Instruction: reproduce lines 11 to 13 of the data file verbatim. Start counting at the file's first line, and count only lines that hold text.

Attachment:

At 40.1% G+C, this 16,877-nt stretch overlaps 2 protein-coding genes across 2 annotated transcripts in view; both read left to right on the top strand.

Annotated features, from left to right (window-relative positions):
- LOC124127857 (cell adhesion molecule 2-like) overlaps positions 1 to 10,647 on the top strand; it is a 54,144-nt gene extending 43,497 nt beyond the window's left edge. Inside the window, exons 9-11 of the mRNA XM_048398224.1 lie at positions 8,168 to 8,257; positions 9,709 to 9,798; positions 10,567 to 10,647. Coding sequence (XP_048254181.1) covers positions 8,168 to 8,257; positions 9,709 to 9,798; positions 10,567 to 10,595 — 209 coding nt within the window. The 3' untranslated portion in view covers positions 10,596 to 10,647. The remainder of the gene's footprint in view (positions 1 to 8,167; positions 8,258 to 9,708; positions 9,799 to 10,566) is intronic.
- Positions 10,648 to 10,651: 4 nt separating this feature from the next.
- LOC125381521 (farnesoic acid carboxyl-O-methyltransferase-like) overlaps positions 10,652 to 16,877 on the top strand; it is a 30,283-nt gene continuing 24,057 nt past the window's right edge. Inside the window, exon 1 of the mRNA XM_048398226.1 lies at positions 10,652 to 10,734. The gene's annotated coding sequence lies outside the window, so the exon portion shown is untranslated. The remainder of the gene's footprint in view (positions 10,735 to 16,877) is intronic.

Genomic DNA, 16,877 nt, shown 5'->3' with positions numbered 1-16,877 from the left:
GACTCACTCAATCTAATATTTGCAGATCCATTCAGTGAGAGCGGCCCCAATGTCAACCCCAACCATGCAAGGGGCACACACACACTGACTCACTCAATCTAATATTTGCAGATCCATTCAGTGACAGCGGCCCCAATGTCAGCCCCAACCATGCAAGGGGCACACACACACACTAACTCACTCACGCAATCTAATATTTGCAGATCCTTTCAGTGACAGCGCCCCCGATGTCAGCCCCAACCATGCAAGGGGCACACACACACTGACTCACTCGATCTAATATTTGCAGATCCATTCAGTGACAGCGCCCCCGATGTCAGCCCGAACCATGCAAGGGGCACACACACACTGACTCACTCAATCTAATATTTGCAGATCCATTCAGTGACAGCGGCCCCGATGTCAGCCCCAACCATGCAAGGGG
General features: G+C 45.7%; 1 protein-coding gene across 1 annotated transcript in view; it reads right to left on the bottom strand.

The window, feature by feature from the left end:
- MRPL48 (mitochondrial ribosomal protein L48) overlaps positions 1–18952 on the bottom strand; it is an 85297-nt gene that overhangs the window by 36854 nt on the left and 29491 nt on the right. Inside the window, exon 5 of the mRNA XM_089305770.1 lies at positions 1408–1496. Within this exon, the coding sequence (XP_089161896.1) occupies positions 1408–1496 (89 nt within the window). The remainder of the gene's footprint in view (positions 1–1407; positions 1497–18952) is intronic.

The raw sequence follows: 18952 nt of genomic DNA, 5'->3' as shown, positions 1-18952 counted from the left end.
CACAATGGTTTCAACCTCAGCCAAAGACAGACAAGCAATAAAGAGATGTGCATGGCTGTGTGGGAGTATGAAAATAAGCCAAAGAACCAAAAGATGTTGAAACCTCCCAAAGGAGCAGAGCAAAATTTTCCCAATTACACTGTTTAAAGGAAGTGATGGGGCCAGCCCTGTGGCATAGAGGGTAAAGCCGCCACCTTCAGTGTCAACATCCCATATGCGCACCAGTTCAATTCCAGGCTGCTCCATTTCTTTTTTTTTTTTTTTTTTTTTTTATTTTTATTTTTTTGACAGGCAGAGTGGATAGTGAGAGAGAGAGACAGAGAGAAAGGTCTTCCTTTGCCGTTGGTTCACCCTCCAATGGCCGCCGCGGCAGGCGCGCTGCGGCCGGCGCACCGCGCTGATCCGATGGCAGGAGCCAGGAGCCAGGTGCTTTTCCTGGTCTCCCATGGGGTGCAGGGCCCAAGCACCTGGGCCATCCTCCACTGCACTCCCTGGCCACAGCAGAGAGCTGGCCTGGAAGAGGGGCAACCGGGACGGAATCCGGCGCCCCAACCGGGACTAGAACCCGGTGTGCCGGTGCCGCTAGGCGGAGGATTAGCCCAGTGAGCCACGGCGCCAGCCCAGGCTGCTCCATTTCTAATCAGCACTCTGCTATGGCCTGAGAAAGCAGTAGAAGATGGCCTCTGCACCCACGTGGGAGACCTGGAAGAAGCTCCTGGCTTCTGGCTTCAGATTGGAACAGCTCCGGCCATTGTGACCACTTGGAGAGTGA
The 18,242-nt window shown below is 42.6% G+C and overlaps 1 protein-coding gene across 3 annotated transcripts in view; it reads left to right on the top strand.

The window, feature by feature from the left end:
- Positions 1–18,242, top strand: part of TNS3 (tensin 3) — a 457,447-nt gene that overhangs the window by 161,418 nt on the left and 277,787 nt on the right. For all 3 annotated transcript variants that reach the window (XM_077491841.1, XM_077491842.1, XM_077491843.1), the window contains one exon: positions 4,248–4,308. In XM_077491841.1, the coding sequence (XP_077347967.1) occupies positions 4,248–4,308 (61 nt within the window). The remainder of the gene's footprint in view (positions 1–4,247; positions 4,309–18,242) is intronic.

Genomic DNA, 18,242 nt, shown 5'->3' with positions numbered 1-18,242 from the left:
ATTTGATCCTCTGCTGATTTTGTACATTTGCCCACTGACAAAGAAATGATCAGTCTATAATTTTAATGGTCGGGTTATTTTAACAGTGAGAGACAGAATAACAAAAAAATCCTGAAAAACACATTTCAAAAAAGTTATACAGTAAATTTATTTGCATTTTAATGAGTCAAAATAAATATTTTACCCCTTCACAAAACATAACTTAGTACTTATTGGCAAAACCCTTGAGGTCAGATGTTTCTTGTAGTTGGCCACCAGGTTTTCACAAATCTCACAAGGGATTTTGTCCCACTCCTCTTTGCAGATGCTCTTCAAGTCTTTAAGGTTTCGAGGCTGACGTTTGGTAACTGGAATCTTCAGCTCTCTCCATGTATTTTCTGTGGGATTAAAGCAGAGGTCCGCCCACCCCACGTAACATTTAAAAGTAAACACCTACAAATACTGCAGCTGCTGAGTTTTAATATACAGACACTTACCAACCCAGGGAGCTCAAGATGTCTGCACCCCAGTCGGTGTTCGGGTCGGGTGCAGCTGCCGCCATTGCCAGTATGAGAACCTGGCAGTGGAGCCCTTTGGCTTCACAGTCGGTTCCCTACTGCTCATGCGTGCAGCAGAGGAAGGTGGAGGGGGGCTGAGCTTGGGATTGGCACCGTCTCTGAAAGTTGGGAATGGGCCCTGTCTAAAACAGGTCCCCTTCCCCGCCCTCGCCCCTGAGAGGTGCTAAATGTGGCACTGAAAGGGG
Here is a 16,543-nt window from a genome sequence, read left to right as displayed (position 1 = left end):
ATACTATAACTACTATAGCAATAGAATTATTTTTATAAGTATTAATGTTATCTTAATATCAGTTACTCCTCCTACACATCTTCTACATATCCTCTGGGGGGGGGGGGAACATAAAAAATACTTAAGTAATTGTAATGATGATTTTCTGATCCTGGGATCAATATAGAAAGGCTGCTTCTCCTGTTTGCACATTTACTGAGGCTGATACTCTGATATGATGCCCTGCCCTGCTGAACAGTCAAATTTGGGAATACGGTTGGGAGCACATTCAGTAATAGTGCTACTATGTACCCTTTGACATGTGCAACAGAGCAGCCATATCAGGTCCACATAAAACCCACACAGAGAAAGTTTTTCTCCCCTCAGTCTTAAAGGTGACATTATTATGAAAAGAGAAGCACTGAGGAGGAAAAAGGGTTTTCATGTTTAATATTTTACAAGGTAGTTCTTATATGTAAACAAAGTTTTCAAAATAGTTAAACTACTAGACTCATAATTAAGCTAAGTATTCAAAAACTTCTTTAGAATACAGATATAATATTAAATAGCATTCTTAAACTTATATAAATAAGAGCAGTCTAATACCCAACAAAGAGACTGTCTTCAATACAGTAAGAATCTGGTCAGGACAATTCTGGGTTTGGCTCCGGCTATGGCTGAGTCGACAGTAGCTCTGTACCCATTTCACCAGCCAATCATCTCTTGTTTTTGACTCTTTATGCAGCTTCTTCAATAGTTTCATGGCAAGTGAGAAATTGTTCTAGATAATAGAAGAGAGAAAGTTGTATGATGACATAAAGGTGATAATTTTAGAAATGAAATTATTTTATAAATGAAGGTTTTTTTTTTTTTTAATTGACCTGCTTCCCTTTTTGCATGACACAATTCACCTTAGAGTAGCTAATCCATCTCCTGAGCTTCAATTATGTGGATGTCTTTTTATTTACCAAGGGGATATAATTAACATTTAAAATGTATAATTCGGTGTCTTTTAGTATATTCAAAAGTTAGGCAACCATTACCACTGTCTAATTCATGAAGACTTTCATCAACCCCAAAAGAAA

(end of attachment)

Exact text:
The raw sequence follows: 18952 nt of genomic DNA, 5'->3' as shown, positions 1-18952 counted from the left end.
CACAATGGTTTCAACCTCAGCCAAAGACAGACAAGCAATAAAGAGATGTGCATGGCTGTGTGGGAGTATGAAAATAAGCCAAAGAACCAAAAGATGTTGAAACCTCCCAAAGGAGCAGAGCAAAATTTTCCCAATTACACTGTTTAAAGGAAGTGATGGGGCCAGCCCTGTGGCATAGAGGGTAAAGCCGCCACCTTCAGTGTCAACATCCCATATGCGCACCAGTTCAATTCCAGGCTGCTCCATTTCTTTTTTTTTTTTTTTTTTTTTTTATTTTTATTTTTTTGACAGGCAGAGTGGATAGTGAGAGAGAGAGACAGAGAGAAAGGTCTTCCTTTGCCGTTGGTTCACCCTCCAATGGCCGCCGCGGCAGGCGCGCTGCGGCCGGCGCACCGCGCTGATCCGATGGCAGGAGCCAGGAGCCAGGTGCTTTTCCTGGTCTCCCATGGGGTGCAGGGCCCAAGCACCTGGGCCATCCTCCACTGCACTCCCTGGCCACAGCAGAGAGCTGGCCTGGAAGAGGGGCAACCGGGACGGAATCCGGCGCCCCAACCGGGACTAGAACCCGGTGTGCCGGTGCCGCTAGGCGGAGGATTAGCCCAGTGAGCCACGGCGCCAGCCCAGGCTGCTCCATTTCTAATCAGCACTCTGCTATGGCCTGAGAAAGCAGTAGAAGATGGCCTCTGCACCCACGTGGGAGACCTGGAAGAAGCTCCTGGCTTCTGGCTTCAGATTGGAACAGCTCCGGCCATTGTGACCACTTGGAGAGTGA
The 18,242-nt window shown below is 42.6% G+C and overlaps 1 protein-coding gene across 3 annotated transcripts in view; it reads left to right on the top strand.